Flatlander Faith

Apologetics from an Anabaptist perspective

Tag Archives: poor

Should we aspire to be poor?

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When there are so many warnings and examples in the Bible of the dangers of being rich, why does it seem that many Christians think it is desirable to be rich?

Luke 18:25 For it is easier for a camel to go through a needle’s eye, than for a rich man to enter into the kingdom of God. / 1 Timothy 6:9-10 But they that will be rich fall into temptation and a snare, and into many foolish and hurtful lusts, which drown men in destruction and perdition. For the love of money is the root of all evil: which while some coveted after, they have erred from the faith, and pierced themselves through with many sorrows. / James 5:1-2 Go to now, ye rich men, weep and howl for your miseries that shall come upon you. Your riches are corrupted, and your garments are motheaten. / Matthew 6:24 No man can serve two masters: for either he will hate the one, and love the other; or else he will hold to the one, and despise the other. Ye cannot serve God and mammon.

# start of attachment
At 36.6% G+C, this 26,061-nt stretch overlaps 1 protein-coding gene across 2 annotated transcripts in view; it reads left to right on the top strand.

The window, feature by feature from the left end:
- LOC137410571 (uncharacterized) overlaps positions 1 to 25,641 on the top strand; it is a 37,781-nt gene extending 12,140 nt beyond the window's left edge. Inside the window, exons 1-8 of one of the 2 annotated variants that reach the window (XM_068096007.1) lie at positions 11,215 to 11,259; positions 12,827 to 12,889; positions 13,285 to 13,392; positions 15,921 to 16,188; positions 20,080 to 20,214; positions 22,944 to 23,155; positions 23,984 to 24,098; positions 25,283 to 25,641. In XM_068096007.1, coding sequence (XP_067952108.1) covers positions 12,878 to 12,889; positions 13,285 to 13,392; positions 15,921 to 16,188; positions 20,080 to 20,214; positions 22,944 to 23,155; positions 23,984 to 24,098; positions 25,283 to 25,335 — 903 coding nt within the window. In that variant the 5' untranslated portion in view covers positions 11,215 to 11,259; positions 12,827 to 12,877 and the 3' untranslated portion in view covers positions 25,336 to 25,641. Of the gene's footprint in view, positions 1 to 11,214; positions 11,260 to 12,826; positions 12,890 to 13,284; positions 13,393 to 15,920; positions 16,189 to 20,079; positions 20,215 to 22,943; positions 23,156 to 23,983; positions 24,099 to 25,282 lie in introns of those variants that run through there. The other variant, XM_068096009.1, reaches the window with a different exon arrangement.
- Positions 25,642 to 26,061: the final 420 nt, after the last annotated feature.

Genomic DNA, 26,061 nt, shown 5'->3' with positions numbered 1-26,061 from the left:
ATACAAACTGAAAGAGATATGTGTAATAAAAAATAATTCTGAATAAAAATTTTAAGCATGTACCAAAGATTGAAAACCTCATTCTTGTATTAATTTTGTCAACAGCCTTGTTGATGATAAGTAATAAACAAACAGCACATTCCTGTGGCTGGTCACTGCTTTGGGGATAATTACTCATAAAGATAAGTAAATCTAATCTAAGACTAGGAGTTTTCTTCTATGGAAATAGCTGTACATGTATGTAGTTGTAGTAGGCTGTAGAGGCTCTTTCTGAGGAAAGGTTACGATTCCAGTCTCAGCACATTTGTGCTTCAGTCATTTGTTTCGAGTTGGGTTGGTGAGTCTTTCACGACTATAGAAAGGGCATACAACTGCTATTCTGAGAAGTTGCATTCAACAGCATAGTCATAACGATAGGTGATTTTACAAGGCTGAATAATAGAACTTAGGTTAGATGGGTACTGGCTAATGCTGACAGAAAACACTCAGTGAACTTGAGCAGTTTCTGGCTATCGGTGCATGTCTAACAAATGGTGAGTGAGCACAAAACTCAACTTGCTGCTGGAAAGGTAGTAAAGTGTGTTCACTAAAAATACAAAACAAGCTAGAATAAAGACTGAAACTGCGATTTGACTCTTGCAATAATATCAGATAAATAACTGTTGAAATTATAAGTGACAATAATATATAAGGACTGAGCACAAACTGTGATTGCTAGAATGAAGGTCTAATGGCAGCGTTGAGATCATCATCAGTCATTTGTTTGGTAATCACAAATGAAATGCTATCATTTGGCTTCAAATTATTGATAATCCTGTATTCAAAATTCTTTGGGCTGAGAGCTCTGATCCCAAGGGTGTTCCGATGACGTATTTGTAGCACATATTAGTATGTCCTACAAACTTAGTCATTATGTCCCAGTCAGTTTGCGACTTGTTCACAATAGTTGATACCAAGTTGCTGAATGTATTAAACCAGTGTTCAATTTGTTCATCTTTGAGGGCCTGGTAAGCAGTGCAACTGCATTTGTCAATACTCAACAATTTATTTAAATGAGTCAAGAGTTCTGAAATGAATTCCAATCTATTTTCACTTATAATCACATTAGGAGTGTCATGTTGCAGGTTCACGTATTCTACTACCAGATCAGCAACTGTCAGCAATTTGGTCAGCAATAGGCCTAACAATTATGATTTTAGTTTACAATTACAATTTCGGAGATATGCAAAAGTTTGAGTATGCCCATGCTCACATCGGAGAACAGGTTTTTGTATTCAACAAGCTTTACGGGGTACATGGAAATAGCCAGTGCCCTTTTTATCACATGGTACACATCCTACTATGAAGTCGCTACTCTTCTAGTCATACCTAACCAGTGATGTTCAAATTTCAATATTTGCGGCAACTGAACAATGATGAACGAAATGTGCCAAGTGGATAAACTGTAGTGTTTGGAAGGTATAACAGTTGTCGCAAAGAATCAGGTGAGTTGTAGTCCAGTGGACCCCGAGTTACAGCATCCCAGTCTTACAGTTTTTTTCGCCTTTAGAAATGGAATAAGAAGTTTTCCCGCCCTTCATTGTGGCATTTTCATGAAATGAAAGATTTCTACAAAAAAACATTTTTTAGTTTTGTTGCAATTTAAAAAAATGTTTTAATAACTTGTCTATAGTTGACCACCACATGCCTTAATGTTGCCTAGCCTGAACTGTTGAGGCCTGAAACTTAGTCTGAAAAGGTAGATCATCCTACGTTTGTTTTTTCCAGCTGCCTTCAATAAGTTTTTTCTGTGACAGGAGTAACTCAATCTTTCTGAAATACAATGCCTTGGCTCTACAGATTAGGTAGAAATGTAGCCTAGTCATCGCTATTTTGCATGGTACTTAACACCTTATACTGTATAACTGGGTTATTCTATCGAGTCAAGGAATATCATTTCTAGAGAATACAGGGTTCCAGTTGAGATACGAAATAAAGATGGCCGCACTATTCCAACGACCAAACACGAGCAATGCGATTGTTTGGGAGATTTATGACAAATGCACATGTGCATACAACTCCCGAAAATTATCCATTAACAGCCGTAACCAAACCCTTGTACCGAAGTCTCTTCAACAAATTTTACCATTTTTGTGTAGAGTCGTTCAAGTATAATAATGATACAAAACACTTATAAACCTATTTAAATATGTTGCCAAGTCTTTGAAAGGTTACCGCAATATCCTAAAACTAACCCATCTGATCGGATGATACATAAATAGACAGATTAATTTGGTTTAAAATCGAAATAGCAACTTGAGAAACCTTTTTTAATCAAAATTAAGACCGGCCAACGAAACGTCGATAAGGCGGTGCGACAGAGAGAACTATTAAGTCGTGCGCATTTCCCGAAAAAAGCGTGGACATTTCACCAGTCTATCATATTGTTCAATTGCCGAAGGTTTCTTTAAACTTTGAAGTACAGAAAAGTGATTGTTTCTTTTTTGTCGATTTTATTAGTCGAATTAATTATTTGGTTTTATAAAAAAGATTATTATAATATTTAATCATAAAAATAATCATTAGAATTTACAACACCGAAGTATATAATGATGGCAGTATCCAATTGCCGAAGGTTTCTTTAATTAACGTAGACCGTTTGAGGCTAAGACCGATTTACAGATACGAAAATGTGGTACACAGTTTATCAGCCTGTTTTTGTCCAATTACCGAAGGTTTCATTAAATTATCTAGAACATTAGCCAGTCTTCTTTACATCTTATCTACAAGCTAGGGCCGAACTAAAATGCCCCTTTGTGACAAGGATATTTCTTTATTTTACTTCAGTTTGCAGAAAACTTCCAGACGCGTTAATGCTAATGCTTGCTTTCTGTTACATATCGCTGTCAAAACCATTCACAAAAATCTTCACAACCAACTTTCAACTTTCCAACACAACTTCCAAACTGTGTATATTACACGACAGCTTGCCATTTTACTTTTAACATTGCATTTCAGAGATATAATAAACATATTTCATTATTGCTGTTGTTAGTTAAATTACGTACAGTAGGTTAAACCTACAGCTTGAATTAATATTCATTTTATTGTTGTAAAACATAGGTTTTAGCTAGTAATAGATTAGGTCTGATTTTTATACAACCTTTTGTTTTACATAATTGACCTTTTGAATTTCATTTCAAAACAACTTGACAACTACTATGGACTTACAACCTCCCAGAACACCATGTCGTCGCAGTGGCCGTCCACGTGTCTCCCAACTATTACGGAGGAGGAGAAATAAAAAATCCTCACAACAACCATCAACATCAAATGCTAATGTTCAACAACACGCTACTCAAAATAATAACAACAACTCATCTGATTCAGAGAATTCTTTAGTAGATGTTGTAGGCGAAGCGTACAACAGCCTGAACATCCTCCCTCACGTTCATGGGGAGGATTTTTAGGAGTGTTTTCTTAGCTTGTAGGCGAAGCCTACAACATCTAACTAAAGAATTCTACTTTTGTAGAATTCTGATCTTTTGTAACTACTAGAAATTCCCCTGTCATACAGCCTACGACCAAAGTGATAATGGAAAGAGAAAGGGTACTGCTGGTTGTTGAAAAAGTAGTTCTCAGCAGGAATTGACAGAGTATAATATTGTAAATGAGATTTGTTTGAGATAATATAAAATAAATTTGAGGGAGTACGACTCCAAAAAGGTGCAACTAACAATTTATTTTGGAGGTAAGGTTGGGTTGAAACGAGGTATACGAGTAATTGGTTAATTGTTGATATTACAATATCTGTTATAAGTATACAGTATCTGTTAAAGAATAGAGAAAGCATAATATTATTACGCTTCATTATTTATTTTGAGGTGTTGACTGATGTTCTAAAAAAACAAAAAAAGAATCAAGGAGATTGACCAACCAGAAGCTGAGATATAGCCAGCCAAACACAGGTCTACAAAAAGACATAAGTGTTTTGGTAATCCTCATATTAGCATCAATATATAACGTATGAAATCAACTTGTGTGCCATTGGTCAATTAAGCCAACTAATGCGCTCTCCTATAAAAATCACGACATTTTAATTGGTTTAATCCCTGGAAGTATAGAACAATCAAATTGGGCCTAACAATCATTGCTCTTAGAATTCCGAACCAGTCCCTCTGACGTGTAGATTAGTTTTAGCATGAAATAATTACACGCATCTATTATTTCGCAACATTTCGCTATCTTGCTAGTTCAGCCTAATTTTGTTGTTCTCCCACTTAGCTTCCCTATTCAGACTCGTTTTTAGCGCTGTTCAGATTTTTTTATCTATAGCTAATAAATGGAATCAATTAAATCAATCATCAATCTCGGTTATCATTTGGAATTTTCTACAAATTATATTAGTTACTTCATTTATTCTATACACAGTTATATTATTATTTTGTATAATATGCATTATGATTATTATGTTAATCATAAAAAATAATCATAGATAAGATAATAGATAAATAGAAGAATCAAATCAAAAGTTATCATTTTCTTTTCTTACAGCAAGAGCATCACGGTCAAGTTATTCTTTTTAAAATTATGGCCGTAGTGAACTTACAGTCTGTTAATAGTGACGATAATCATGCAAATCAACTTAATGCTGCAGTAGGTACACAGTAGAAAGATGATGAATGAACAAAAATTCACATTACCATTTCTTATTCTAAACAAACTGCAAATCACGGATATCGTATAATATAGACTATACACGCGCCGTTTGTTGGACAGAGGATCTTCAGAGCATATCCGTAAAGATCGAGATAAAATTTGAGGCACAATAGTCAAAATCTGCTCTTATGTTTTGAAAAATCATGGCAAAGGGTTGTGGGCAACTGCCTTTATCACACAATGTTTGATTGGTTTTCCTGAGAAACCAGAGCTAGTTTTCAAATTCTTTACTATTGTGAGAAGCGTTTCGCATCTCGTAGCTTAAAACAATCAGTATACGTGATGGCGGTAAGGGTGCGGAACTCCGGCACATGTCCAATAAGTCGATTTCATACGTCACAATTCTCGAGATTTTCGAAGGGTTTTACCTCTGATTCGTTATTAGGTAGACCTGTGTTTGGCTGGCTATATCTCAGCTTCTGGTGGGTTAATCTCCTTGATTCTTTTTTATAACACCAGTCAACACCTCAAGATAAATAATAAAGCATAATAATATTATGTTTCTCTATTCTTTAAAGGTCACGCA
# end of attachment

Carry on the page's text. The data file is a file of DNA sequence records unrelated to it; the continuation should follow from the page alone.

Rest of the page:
Luke 6:20 And he lifted up his eyes on his disciples, and said, Blessed be ye poor: for yours is the kingdom of God. / James 2:5 Hearken, my beloved brethren, Hath not God chosen the poor of this world rich in faith, and heirs of the kingdom which he hath promised to them that love him?

So, it is well nigh impossible for the rich to enter the kingdom of heaven, but God has chosen the poor to be heirs of the kingdom. Have we got our priorities wrong?

Some Christians interpret these verses as referring to those who are poor in spirit. Hmmm. Honestly now: does it really seem like those who make that interpretation are poor in spirit? Or are they trying to justify their riches, in their own eyes at least?